A promising act on aviation CO2 - but shall we address real numbers, or numerology?

Dimitri Simos
June 2015

In a significant and encouraging announcement, the US Environmental Protection Agency has declared its formal intention to legislate on aspects of aviation CO2 emissions. The EPA is also clearly mindful of the understandable reservations of the aviation industry with regard to legislation.

All sides to the environmental debate could act in their best interest by inviting scientific transparency into the heart of their policies. Whatever the ultimate form of any consensus legislation, the quantification of aviation CO2 emissions at its core must become technically meaningful and far more scrupulous than previous token attempts by ICAO. It is deeply worrying that one of the options under consideration is to follow in that organisation's footsteps.

ICAO has systematically evaded the issue of correct quantification. It rejected scientific modelling and objective comparisons of the direct CO2 produced by aircraft in favour of an erroneous and sanitised statistical artifice. Although ICAO promulgates this as a 'CO2 metric', this author knows no independent aeronautical engineer willing and able to defend its technical validity. ICAO failed to respond to a series of key criticisms over a period of several years.

Having no ability to appraise direct CO2 emissions or reflect operational realities, ICAO's metric will, if accepted and incorporated into a global policy, have two unavoidable consequences:

1. Legislation will be made irrelevant by the need to set low, ad hoc pass/fail levels such that the largely random nature of the metric does not, indiscriminately and unjustifiably, reject particular aircraft types. Only manipulative assertions that this or that product is 'too important to fail' will then be able to navigate this baseless black-or-white doctrine.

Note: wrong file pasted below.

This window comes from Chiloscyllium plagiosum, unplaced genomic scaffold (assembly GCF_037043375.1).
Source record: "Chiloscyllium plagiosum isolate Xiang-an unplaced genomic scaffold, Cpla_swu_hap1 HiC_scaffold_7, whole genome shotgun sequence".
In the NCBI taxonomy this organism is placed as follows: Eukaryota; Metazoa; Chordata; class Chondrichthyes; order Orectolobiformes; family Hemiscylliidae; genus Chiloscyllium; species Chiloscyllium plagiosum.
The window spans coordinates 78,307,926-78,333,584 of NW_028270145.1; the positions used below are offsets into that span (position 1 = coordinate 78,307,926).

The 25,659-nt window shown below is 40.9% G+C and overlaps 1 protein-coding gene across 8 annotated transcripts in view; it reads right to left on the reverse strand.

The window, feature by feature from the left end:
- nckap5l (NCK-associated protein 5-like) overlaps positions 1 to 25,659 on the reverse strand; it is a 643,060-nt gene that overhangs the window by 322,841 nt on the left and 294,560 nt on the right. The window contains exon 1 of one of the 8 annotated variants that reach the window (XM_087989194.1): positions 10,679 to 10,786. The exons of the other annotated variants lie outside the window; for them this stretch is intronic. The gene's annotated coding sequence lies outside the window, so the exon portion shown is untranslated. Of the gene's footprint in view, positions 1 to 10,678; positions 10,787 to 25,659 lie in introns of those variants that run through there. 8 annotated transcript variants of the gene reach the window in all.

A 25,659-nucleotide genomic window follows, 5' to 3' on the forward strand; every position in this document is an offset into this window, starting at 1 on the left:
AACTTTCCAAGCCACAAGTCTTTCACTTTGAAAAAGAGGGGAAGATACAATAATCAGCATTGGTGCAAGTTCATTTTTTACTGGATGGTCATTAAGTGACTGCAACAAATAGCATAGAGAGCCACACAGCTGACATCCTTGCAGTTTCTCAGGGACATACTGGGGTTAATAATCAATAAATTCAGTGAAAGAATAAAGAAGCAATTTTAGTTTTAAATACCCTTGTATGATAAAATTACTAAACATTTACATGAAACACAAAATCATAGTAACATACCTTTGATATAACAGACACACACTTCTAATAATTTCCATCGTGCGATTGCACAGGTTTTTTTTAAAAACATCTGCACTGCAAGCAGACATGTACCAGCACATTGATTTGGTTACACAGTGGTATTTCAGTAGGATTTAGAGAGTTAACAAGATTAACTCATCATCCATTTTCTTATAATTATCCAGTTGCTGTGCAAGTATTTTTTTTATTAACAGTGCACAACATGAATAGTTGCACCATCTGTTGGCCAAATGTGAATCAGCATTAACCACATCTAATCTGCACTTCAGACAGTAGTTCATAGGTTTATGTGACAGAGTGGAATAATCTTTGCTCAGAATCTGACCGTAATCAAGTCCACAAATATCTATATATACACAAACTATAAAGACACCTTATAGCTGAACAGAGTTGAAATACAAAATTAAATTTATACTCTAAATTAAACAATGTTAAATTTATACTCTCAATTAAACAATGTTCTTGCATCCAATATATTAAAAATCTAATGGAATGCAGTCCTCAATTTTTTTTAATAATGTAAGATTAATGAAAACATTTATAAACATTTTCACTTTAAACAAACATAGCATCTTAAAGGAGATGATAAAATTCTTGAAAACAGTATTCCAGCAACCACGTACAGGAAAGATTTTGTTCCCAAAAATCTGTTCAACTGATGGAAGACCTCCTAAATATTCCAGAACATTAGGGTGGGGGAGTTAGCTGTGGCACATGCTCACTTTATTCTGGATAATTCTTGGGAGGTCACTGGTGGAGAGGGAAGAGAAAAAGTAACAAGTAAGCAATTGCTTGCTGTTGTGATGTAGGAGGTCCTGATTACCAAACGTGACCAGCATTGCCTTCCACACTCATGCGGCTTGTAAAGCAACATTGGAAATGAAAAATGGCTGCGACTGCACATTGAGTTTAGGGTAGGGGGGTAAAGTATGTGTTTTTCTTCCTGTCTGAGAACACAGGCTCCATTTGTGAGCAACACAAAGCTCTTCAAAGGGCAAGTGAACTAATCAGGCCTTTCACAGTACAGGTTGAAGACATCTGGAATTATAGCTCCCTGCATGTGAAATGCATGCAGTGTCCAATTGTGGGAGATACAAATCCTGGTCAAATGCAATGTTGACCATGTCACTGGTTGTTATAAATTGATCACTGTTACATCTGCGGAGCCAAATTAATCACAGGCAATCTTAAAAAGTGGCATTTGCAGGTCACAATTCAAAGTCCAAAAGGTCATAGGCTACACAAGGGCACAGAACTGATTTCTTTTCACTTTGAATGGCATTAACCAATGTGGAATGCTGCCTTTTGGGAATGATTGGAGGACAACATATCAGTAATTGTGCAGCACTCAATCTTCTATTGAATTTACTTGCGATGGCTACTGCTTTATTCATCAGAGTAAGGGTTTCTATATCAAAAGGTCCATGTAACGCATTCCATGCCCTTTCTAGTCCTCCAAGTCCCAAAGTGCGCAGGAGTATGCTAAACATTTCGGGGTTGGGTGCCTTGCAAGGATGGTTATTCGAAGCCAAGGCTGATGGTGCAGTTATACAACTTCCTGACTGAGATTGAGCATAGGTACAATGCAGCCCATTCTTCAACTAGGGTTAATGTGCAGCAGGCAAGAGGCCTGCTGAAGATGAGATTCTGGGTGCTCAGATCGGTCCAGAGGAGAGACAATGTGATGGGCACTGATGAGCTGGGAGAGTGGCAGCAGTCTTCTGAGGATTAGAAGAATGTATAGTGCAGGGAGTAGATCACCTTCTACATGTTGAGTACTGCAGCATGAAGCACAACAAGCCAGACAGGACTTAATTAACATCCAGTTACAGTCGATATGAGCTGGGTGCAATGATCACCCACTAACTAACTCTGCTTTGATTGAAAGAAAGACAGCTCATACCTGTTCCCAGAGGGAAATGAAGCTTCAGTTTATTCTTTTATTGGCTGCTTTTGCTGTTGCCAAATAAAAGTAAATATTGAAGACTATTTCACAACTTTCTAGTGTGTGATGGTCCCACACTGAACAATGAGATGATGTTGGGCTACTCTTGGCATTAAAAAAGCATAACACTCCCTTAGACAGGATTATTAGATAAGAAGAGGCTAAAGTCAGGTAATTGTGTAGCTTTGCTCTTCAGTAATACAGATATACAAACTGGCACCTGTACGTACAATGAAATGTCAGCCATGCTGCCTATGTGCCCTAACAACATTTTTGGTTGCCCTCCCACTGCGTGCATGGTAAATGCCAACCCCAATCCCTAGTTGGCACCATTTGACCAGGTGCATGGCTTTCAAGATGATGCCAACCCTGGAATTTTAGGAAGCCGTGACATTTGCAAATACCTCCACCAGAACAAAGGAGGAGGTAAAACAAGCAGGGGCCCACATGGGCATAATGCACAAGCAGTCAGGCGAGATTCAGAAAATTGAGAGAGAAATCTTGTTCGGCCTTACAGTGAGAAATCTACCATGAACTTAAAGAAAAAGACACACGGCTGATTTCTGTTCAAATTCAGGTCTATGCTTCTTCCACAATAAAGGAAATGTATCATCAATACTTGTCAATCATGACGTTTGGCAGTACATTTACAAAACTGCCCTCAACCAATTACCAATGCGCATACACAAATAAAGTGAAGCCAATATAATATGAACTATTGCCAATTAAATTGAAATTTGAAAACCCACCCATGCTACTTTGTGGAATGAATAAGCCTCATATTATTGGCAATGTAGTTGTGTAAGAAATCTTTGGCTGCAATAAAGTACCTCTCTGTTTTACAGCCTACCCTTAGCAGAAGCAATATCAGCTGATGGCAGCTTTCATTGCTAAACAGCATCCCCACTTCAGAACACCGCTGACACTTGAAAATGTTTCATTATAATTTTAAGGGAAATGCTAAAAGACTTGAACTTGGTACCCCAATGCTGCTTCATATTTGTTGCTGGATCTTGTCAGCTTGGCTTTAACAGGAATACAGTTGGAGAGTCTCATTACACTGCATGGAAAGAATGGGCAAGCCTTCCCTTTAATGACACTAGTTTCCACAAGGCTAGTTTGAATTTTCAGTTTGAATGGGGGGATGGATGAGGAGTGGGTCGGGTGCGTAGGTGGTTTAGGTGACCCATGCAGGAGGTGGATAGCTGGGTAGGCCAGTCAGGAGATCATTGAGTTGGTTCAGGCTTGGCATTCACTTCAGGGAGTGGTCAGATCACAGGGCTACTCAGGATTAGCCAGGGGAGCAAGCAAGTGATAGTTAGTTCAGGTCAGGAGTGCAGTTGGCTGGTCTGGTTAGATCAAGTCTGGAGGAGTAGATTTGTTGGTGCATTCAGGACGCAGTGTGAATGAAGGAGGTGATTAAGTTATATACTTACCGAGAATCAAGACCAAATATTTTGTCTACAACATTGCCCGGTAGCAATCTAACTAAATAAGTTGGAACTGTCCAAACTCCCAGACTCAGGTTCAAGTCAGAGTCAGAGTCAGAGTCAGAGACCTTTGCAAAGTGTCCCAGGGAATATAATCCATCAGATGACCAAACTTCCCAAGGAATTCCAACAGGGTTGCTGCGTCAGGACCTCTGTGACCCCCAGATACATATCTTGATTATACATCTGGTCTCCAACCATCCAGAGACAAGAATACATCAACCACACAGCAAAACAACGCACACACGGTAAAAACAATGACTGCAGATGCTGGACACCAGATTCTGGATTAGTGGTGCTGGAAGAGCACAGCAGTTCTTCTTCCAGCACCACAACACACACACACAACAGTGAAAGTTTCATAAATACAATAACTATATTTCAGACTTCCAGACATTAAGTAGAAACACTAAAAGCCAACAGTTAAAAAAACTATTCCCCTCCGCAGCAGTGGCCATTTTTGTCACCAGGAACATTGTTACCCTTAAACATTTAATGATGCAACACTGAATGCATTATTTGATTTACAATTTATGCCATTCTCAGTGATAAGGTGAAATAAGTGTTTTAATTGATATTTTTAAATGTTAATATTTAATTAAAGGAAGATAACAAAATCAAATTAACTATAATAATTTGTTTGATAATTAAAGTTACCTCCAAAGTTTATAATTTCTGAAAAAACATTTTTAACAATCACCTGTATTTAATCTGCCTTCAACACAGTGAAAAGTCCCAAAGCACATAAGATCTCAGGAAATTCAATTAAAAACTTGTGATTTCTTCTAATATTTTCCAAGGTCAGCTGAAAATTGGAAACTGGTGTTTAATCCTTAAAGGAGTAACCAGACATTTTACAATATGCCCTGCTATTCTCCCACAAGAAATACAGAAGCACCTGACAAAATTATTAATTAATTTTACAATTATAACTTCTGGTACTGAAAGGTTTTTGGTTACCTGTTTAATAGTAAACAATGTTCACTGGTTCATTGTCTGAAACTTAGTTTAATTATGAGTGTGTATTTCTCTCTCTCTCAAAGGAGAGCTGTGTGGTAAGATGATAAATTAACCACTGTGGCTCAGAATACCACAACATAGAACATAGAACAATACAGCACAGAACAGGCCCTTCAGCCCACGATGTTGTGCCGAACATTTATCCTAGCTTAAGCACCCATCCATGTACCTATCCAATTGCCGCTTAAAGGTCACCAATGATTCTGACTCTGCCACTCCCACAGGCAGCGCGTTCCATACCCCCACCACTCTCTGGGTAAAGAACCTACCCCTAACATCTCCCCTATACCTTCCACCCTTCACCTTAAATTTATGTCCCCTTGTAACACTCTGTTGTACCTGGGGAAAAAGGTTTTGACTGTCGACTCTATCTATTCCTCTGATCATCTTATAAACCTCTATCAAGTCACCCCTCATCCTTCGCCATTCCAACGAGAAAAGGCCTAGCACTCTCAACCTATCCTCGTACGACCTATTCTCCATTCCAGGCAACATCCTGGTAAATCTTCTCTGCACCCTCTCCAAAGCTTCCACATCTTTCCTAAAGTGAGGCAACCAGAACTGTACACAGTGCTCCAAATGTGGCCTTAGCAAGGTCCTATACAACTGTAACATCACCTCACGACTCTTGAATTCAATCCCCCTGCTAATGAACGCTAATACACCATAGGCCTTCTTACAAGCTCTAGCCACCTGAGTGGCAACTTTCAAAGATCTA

2. Future aircraft development will be skewed, not towards a reduction of CO2, but towards compliance with a meaningless measure, with consequences that are unknowable. Indeed, as the metric ignores the proper weight of the aircraft, it can under specific circumstances worsen emissions and will run counter to one partially valid argument that the manufacturers use, namely that there exists some natural incentive towards low fuel burn and therefore CO2.

Effective legislation for aviation CO2 must, unambiguously and distinctly, account for the true aerodynamic qualities, engine characteristics, and empty weights of aircraft, as well as the manner in which they are operated. In short, it must embrace scientific modelling and shun arbitrary 'magic numbers'.

The task is achievable and the tools for it exist. Manufacturers may assert specific claims for the above qualities, but these qualities can also be evaluated independently and objectively with sufficient accuracy. As far as assessment of direct CO2 emissions is concerned, there is simply no requirement for the industry to cooperate on anything other than a strictly voluntary basis.

There can be no excuse for legitimising the dangerous fudge that is ICAO's metric, and no obfuscation about critical numbers. It is vital that mature and flexible technical means of modelling aircraft behaviour are recognised as being key to any solution, not esoteric inconveniences. They must be assigned a formal role in a visible 'quantification core' of whatever legislation evolves. They should enter the public domain and serve accountably as global, verifiable and adjustable reference standards on which coherent decisions can be based. They should be open-sourced and made freely accessible to the public, inviting industry and peer contributions, comments and unrestricted usage. Their scientific independence should be safeguarded. Without this unequivocal transparency, future CO2 legislation will fall victim to manipulation and will fail to achieve its goals.

The modelling tools used by the EPA are acknowledged in its announcement:

(or search for endangerment finding EPA-HQ-OAR-2014-0828.)

Dimitri Simos